Ukraine’s success on the battlefield also speaks to the fact that we’ve been able to get you what you need for different stages of the fight: Interview of Victoria Nuland

The United States remains the key defense assistance provider for Ukraine in the fight against Russia. Most of the assistance comes quietly, and this sometimes creates an image as if many Ukrainian requests remain unsatisfied.

European Pravda spoke to Victoria Nuland, the U.S. Under Secretary of State for Political Affairs. She became the first to confess that the U.S. have decided to provide MLRS system, and that Washington is considering a strategy if Russia uses Nuclear weaponry in Ukraine.  

Find below quotes of the key topics we discussed.

On changes in the security assistance provided to Ukraine

The United States has now contributed more than $4 billion worth of weapons to the Ukrainian army. At each stage of this fight, we are meeting the “shopping list” that your military and President Zelensky have given us. 

We have tried to adjust what we are sending to the precise needs of your military. And I think Ukraine’s success on the battlefield also speaks to the fact that we’ve been able to get you what you need for different stages of the fight. In the beginning, you needed Stinger missiles and Javelins. 

Now you need howitzers and long-range weapons, anti-tank weapons and mobility, including armored vehicles, and that’s what you are getting. 

On military jets and MLRS, which are badly needed 

In the new packages, we are providing MLRS systems, and so are our allies, and we have been scouring all of the transatlantic community to get more MLRS systems for you.

We also have a number of allies who are working on providing what you need to get your airplanes flying again. As a result, more Ukrainian aircrafts are operational than just a week ago. There are some allies who are working on aircrafts, and there are a huge amount of spare parts for aircraft which are making a difference. 

We work intensively with your President and your military as the battlefield changes, your needs change, and we are trying to meet those needs.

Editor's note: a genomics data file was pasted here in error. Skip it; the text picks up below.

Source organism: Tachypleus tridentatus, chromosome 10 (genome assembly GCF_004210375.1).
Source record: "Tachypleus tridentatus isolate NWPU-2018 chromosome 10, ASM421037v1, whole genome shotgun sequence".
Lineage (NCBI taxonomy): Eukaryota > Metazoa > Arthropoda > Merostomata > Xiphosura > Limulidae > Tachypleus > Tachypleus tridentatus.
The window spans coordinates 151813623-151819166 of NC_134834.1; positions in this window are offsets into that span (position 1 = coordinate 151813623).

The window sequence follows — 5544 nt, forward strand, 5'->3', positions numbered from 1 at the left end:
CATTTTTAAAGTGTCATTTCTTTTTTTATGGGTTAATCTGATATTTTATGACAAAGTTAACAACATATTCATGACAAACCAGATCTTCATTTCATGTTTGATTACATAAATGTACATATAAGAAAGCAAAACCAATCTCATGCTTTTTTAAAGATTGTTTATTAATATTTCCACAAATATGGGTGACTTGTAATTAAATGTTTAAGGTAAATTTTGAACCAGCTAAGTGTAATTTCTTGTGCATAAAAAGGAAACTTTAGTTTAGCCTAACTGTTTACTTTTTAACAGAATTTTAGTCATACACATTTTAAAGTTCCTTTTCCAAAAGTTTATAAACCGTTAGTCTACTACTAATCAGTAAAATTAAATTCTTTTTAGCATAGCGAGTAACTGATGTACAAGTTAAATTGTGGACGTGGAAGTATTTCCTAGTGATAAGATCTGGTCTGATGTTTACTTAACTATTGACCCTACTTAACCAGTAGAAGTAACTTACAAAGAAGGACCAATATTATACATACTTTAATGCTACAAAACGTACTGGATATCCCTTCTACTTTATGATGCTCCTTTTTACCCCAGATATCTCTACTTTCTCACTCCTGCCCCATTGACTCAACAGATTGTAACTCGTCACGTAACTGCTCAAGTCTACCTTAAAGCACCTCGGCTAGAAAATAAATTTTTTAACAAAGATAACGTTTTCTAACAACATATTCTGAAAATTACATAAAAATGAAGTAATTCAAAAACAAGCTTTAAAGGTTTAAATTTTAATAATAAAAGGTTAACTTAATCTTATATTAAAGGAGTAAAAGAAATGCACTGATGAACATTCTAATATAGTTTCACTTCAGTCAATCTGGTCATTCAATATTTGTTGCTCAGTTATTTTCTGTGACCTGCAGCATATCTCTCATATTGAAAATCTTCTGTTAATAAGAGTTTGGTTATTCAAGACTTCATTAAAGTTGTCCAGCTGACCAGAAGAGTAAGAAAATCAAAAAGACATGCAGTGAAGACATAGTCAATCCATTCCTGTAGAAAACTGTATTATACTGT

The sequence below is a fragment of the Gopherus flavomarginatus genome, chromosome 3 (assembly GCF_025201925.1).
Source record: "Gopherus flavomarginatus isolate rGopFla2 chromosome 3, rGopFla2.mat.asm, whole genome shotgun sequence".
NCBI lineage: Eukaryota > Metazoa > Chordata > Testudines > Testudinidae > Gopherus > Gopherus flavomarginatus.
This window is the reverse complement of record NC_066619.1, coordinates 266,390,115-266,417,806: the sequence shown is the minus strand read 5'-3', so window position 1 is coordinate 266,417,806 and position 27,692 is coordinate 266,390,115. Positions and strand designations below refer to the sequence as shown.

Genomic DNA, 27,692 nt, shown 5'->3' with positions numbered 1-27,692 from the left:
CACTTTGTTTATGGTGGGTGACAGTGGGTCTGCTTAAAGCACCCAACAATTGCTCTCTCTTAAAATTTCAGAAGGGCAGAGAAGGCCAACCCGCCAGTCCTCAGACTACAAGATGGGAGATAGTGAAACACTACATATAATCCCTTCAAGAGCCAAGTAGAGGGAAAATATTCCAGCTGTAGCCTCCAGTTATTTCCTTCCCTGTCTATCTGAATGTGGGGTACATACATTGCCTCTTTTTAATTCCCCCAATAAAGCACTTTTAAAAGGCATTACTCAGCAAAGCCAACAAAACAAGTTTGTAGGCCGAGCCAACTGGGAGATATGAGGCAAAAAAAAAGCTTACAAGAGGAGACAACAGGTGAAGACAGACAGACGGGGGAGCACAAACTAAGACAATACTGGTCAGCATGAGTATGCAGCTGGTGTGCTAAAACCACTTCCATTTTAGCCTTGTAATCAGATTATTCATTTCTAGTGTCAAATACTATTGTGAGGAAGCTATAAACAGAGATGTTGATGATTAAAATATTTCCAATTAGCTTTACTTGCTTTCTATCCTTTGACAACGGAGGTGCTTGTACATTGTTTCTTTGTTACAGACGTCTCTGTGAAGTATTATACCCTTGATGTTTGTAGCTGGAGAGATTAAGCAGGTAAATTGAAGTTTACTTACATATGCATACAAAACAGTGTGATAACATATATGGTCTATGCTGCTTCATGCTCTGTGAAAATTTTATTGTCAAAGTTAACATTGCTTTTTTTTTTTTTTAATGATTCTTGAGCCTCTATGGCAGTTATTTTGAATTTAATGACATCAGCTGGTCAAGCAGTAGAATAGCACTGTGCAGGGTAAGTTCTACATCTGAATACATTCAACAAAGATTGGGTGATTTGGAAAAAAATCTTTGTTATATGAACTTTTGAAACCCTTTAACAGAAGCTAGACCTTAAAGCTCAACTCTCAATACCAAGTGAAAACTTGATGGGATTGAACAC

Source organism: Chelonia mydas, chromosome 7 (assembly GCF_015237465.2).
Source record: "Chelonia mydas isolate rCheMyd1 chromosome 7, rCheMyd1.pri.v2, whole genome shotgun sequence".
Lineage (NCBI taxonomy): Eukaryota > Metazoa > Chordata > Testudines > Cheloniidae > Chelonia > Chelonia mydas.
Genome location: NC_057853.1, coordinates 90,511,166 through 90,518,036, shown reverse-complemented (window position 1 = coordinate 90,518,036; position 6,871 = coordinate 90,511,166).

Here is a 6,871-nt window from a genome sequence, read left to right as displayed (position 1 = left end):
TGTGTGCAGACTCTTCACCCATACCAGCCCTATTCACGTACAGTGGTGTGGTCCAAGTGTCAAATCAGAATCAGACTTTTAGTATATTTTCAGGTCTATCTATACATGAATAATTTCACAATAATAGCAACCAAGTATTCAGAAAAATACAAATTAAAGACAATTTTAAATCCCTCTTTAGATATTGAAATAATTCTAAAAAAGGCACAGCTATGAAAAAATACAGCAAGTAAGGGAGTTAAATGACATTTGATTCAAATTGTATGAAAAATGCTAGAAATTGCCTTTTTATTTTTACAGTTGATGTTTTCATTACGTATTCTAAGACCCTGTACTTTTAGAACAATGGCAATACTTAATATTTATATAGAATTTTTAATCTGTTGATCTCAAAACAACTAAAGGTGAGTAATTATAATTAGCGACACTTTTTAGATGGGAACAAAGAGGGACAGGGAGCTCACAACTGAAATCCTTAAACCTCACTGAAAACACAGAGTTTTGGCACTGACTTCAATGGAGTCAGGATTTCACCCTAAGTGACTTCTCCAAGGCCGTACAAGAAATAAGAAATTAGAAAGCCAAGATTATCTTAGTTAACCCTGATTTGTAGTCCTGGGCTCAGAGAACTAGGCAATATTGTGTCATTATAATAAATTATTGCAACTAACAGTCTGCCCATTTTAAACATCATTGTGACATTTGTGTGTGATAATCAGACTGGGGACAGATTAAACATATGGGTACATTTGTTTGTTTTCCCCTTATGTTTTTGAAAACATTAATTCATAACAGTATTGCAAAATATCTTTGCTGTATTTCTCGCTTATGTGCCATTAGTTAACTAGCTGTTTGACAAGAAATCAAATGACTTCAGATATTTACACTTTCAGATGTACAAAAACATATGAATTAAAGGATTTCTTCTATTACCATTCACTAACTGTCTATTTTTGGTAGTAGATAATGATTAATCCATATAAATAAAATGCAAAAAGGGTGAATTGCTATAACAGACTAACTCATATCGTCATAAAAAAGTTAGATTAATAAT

On reasons why in 2014 the U.S. suggested Ukraine remain calm, contrary to 2022 

Very sadly and very tragically, in 2014, the Russians were able to amass forces very quickly around Crimea and inside Crimea. That could have flattened the civilian population and any Ukrainian forces that you were able to get there. 

Also, we did not have sufficient intelligence, and nor did you what was going to happen. We were afraid of a massive bloodbath and no ability for you all even to get started in the fight. 

Now things have changed. Your soldiers, your military has got incredible experience now on the battlefield in Donbas; we have also been working with you and training you for some eight years; also, you had the U.S. intelligence which we shared. Back at the end of October, we knew that this awful, brutal war from Putin was coming, so we had time to help you get ready. 

This is a battle for the whole country, a battle for Ukraine’s freedom and sovereignty for its right to exist – so of course, you’re going to fight for your homeland. 

On the possibility of a nuclear attack

No one can exclude it (a nuclear weapon is used)

Given that Vladimir Putin has already ordered awful, vicious, brutal war crimes, anything could happen. Different kinds of catastrophic weaponry could be used. 

We are very aggressively making Kremlin aware that it would be catastrophic not just for Ukraine and the world. It would be absolutely catastrophic for Putin and for Putin’s Russia too. 

Putin will be held accountable for war crimes already committed, but the use of catastrophic weapons would take this to a completely new level, and Ukraine will not be left alone. The cost imposed on Putin and Putin’s Russia would be astronomical in this context. 

On Ukraine’s request to provide security guarantees 

I don’t think it’s helpful to talk about a quiet government-to-government conversation. But we are talking to the Ukrainian Government about the kinds of security assurances that Ukraine will need over the longer term. 

But it’s not helpful to go into this publicly. 

Sergiy Sydorenko, editor of the European Pravda,

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